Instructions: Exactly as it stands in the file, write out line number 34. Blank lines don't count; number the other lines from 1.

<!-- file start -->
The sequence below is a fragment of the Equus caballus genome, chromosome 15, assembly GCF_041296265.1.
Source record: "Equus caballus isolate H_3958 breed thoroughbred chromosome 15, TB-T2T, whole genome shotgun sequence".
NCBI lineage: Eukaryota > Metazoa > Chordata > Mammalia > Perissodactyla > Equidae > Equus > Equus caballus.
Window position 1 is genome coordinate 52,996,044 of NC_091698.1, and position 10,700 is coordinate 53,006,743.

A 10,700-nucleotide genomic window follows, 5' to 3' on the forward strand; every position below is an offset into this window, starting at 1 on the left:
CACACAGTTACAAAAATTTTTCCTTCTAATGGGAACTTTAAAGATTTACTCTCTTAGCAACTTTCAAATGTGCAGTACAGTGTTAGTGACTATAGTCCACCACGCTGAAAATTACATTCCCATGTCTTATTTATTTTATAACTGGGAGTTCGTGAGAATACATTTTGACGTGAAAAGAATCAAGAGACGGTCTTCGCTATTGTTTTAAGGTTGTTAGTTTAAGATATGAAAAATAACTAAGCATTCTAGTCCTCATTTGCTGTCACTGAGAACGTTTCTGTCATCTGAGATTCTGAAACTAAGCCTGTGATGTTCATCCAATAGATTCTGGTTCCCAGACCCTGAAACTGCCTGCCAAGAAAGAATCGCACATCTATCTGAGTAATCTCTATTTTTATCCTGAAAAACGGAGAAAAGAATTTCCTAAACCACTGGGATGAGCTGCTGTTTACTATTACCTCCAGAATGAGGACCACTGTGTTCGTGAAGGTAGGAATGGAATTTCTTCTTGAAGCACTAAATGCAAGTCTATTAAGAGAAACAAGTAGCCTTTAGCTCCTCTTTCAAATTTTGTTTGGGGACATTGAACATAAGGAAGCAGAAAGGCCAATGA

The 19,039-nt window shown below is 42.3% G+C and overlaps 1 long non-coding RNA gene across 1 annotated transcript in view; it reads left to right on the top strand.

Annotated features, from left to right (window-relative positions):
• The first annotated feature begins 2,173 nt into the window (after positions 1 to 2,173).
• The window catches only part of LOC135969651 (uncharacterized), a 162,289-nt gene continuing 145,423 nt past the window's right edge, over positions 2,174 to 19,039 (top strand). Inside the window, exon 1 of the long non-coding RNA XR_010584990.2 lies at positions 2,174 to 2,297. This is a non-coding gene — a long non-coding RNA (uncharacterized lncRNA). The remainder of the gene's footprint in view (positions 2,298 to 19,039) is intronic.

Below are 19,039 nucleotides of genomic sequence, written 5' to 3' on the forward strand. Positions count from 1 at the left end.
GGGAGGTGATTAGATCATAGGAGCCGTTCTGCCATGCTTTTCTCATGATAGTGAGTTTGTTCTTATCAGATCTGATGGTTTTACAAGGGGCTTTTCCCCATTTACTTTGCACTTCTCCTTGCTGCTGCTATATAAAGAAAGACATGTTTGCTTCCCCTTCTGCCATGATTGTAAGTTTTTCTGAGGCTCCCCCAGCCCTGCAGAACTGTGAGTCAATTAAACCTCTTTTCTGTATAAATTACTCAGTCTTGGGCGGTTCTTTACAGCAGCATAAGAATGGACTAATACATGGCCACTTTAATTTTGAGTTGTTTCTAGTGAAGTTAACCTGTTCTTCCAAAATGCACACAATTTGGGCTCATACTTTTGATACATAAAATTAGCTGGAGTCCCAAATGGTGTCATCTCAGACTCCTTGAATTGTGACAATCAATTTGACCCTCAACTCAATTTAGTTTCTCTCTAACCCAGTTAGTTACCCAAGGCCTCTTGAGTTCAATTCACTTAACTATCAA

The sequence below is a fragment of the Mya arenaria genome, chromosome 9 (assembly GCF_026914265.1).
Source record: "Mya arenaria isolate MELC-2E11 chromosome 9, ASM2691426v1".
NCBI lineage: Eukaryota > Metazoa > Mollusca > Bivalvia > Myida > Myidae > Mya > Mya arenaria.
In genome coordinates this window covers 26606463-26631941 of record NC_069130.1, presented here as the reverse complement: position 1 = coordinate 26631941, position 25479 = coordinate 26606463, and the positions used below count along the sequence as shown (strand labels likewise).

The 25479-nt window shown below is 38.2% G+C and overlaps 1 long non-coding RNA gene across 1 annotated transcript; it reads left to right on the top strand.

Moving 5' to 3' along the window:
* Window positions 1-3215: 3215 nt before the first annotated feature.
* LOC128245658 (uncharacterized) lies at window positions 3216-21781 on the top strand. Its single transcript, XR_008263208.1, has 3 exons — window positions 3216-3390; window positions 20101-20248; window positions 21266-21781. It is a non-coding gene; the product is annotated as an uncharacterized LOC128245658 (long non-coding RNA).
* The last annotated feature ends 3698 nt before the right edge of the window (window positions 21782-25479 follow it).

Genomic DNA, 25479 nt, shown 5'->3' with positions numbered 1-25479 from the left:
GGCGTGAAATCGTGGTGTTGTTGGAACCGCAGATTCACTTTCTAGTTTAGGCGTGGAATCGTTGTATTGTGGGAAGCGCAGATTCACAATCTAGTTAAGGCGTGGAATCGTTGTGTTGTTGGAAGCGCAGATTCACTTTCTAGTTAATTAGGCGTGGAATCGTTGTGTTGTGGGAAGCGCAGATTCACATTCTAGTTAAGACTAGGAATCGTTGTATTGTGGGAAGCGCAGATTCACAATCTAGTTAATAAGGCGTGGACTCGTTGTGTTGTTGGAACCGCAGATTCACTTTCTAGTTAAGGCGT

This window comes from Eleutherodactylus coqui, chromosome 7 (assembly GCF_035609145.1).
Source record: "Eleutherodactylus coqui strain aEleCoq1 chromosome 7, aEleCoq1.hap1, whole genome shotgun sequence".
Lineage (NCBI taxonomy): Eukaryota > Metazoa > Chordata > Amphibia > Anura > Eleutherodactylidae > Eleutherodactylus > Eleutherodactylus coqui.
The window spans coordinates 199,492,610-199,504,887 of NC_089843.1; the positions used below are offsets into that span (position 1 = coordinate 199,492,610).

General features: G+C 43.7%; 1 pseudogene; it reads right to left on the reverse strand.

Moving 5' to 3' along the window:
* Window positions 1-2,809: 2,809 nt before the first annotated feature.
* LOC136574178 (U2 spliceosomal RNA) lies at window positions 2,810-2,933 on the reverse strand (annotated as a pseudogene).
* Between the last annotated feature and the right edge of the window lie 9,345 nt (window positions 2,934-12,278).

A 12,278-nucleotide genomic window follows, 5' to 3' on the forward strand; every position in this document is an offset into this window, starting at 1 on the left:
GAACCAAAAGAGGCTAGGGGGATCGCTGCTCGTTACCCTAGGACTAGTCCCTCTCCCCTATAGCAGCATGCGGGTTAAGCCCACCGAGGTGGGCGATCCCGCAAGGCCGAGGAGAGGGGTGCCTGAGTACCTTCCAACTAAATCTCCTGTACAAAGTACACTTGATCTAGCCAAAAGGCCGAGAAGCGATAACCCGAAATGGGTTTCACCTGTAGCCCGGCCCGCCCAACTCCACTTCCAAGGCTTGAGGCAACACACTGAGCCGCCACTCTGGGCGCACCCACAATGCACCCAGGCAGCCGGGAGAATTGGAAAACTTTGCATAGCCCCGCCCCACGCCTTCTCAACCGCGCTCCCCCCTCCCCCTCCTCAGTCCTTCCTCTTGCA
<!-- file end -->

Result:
GAACCAAAAGAGGCTAGGGGGATCGCTGCTCGTTACCCTAGGACTAGTCCCTCTCCCCTATAGCAGCATGCGGGTTAAGCCCACCGAGGTGGGCGATCCCGCAAGGCCGAGGAGAGGGGTGCCTGAGTACCTTCCAACTAAATCTCCTGTACAAAGTACACTTGATCTAGCCAAAAGGCCGAGAAGCGATAACCCGAAATGGGTTTCACCTGTAGCCCGGCCCGCCCAACTCCACTTCCAAGGCTTGAGGCAACACACTGAGCCGCCACTCTGGGCGCACCCACAATGCACCCAGGCAGCCGGGAGAATTGGAAAACTTTGCATAGCCCCGCCCCACGCCTTCTCAACCGCGCTCCCCCCTCCCCCTCCTCAGTCCTTCCTCTTGCA